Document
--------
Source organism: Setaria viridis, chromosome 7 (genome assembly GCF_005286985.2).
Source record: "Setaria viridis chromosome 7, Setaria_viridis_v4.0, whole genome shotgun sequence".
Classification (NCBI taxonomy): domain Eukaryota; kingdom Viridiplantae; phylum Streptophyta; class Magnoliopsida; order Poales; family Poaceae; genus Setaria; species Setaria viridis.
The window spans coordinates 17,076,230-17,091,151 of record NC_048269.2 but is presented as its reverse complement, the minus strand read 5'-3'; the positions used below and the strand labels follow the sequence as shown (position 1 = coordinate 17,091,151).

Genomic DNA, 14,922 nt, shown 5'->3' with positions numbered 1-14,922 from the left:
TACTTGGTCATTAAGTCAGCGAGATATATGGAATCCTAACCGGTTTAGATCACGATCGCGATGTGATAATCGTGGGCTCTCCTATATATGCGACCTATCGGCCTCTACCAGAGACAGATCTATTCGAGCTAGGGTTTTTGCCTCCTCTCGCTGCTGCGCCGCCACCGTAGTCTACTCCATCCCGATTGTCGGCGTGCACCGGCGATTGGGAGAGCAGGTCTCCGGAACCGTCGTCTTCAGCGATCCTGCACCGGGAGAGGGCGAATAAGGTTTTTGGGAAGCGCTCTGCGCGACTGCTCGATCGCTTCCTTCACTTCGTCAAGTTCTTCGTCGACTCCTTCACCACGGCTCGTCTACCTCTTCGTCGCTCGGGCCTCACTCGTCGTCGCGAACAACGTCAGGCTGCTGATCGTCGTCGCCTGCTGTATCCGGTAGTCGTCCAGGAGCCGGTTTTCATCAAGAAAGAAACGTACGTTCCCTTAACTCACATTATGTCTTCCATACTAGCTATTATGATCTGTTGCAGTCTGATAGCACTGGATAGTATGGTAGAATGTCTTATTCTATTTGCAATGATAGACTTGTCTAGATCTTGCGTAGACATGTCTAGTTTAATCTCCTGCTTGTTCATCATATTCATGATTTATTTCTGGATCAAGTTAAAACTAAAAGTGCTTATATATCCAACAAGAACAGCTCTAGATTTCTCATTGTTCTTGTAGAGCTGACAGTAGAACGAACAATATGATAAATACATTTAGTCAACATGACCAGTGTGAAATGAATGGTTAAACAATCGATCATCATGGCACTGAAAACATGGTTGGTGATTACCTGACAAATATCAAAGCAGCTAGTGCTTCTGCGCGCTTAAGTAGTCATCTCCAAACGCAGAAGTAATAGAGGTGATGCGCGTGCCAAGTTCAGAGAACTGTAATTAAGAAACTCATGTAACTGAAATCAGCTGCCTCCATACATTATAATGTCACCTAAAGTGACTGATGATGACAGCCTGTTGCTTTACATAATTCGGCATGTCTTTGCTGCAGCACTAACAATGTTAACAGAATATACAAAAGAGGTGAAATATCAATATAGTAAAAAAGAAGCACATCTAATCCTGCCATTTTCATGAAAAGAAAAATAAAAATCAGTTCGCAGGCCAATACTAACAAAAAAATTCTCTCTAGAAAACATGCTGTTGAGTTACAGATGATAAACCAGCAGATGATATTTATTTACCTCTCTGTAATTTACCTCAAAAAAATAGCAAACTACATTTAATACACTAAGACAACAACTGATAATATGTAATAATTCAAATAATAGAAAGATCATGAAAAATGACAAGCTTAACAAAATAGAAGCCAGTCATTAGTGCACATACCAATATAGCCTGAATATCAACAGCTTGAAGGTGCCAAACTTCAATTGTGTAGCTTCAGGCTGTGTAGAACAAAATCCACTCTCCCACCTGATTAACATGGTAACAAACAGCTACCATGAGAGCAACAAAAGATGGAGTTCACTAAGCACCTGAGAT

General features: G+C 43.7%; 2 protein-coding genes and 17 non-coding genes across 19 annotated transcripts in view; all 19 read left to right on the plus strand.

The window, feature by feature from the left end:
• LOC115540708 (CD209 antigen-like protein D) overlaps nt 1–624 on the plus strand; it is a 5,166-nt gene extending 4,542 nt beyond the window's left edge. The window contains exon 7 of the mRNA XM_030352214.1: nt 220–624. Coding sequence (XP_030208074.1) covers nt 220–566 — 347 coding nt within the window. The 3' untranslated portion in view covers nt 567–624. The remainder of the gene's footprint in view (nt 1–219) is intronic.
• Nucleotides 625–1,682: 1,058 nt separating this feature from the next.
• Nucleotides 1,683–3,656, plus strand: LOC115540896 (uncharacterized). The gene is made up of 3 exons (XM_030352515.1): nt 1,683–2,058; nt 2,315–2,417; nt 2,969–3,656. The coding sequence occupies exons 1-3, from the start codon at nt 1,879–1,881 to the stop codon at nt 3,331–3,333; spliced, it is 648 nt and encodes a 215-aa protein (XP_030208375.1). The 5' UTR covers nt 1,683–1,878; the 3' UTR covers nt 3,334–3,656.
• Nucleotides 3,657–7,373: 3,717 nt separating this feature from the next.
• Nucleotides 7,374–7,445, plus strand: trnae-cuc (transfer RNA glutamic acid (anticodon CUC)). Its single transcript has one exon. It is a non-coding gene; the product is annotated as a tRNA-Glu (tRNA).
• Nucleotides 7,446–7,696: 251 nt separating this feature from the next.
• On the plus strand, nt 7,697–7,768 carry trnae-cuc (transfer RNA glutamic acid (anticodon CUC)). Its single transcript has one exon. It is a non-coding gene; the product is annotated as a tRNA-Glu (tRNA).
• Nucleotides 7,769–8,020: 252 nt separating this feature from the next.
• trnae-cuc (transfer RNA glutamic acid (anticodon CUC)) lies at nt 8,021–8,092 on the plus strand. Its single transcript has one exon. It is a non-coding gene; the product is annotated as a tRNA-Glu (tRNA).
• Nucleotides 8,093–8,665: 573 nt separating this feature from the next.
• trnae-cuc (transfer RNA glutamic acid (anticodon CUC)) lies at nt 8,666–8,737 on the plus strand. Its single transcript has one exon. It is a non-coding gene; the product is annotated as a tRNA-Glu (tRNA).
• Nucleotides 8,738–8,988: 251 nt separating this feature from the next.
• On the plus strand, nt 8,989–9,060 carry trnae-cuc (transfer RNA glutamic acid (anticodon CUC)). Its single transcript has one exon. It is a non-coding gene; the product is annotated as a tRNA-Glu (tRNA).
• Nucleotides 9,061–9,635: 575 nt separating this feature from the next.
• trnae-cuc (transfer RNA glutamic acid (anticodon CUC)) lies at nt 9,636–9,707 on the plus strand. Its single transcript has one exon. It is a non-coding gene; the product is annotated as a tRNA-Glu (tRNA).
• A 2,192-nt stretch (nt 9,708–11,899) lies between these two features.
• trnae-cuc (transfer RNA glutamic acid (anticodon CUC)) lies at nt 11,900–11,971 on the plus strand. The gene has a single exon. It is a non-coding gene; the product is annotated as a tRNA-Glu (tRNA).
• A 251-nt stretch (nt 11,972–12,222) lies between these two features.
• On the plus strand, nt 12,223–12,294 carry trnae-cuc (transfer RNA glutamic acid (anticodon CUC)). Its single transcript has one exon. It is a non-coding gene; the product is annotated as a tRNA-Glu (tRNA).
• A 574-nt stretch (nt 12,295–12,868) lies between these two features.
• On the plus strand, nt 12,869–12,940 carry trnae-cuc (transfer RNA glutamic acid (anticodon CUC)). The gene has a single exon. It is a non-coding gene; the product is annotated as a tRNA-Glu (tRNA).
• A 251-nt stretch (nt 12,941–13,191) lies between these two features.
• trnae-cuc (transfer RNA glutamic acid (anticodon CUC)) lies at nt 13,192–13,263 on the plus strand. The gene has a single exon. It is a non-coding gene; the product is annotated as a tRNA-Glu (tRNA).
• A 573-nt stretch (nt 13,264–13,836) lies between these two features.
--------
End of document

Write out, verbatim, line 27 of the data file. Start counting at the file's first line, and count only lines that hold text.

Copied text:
• On the plus strand, nt 12,223–12,294 carry trnae-cuc (transfer RNA glutamic acid (anticodon CUC)). Its single transcript has one exon. It is a non-coding gene; the product is annotated as a tRNA-Glu (tRNA).